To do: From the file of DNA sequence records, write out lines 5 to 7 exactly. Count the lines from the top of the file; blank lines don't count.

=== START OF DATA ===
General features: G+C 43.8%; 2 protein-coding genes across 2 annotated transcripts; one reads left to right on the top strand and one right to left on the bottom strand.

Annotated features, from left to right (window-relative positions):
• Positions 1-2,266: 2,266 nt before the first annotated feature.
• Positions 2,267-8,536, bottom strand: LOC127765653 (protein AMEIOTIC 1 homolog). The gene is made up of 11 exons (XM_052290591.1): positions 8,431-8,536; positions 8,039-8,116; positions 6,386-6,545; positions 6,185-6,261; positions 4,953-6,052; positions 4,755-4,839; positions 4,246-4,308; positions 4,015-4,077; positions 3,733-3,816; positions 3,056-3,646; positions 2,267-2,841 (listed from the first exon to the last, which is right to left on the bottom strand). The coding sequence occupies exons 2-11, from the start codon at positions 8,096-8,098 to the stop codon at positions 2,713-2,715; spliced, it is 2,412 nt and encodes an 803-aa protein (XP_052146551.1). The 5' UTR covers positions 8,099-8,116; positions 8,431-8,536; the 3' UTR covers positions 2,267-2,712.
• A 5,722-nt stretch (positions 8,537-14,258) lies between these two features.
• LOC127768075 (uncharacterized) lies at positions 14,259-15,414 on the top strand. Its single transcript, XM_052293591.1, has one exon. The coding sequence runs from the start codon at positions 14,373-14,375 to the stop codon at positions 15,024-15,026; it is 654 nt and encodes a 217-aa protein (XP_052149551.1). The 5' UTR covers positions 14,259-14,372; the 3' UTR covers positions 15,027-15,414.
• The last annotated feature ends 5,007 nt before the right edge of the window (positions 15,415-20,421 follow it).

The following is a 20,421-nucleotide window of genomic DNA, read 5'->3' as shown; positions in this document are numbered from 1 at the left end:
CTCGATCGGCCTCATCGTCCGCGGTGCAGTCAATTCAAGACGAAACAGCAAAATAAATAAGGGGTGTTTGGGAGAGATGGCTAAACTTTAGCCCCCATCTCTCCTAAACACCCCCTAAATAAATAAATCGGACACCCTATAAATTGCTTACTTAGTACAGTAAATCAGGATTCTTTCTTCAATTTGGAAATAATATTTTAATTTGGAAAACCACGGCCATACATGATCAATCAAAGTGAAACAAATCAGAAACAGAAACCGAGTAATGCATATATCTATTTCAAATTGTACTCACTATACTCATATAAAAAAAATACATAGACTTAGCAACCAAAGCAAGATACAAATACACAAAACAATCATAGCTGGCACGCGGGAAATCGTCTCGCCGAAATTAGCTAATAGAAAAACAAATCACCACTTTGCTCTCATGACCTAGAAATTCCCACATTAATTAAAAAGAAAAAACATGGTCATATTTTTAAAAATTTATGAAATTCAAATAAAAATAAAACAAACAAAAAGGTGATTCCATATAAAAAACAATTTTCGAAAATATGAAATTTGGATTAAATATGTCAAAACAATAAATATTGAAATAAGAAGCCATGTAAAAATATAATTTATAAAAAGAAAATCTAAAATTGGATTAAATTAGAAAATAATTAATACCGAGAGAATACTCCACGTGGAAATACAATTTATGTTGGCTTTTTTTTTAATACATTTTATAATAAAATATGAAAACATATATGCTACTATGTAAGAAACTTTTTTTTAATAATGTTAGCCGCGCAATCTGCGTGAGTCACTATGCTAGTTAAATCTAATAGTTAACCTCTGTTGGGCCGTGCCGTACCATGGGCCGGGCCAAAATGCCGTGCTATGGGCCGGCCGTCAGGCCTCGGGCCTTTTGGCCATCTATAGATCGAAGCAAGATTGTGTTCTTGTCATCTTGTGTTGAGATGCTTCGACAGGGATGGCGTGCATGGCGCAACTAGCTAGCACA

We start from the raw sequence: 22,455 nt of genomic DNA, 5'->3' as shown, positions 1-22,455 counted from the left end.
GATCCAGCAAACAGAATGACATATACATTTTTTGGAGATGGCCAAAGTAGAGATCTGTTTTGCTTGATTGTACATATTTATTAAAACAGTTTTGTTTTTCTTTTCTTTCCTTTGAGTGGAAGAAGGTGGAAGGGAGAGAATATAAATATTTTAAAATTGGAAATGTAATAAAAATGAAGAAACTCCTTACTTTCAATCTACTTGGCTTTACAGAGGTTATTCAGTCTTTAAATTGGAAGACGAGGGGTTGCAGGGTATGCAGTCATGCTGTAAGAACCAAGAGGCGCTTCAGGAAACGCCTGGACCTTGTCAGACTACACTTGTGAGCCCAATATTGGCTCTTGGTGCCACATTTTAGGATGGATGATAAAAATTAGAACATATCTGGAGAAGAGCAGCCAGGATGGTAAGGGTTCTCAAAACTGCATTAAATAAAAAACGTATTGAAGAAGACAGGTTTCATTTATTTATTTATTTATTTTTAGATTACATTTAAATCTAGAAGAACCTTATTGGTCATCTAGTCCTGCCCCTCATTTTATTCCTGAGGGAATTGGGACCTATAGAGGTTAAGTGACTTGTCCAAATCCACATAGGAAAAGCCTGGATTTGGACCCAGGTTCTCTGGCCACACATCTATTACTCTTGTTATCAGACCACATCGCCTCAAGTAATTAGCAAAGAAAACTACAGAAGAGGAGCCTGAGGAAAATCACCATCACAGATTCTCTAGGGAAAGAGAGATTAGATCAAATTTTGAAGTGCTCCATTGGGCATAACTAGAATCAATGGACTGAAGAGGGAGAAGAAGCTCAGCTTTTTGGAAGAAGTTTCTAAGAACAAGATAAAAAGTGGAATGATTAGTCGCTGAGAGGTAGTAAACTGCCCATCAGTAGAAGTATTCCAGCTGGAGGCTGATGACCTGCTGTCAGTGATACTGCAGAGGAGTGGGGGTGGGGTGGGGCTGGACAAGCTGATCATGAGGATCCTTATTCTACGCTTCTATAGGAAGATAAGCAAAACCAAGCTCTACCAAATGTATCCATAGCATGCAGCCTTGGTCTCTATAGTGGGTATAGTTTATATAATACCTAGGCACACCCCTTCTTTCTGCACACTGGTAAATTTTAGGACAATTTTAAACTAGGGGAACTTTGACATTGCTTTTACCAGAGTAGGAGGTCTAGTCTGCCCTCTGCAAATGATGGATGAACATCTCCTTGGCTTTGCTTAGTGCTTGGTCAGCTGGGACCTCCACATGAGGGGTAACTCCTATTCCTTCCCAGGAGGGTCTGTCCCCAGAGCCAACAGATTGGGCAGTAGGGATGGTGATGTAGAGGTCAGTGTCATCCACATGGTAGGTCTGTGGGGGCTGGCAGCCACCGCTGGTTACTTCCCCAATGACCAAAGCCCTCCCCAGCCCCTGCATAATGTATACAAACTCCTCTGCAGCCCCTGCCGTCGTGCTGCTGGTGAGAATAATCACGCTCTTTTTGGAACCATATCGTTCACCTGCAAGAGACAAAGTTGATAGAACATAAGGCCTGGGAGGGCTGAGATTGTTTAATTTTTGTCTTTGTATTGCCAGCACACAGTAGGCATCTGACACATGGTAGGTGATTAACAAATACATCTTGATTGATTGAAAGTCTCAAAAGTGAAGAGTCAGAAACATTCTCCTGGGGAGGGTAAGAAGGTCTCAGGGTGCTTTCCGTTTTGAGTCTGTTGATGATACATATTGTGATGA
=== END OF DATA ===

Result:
• A 5,722-nt stretch (positions 8,537-14,258) lies between these two features.
• LOC127768075 (uncharacterized) lies at positions 14,259-15,414 on the top strand. Its single transcript, XM_052293591.1, has one exon. The coding sequence runs from the start codon at positions 14,373-14,375 to the stop codon at positions 15,024-15,026; it is 654 nt and encodes a 217-aa protein (XP_052149551.1). The 5' UTR covers positions 14,259-14,372; the 3' UTR covers positions 15,027-15,414.
• The last annotated feature ends 5,007 nt before the right edge of the window (positions 15,415-20,421 follow it).